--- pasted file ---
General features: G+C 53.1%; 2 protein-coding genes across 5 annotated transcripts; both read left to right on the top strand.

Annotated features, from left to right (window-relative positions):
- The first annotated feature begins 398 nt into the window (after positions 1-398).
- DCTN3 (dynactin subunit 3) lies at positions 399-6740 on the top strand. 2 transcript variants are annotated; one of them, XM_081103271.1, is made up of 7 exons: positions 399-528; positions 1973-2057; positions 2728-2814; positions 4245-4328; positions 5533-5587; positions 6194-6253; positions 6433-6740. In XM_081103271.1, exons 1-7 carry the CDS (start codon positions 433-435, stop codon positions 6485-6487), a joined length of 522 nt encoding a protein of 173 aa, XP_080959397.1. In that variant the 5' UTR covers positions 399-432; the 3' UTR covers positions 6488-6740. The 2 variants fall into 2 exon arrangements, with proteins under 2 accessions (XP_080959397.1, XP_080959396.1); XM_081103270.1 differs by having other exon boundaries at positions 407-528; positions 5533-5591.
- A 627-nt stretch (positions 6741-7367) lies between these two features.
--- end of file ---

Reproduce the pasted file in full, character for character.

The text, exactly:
General features: G+C 53.1%; 2 protein-coding genes across 5 annotated transcripts; both read left to right on the top strand.

Annotated features, from left to right (window-relative positions):
- The first annotated feature begins 398 nt into the window (after positions 1-398).
- DCTN3 (dynactin subunit 3) lies at positions 399-6740 on the top strand. 2 transcript variants are annotated; one of them, XM_081103271.1, is made up of 7 exons: positions 399-528; positions 1973-2057; positions 2728-2814; positions 4245-4328; positions 5533-5587; positions 6194-6253; positions 6433-6740. In XM_081103271.1, exons 1-7 carry the CDS (start codon positions 433-435, stop codon positions 6485-6487), a joined length of 522 nt encoding a protein of 173 aa, XP_080959397.1. In that variant the 5' UTR covers positions 399-432; the 3' UTR covers positions 6488-6740. The 2 variants fall into 2 exon arrangements, with proteins under 2 accessions (XP_080959397.1, XP_080959396.1); XM_081103270.1 differs by having other exon boundaries at positions 407-528; positions 5533-5591.
- A 627-nt stretch (positions 6741-7367) lies between these two features.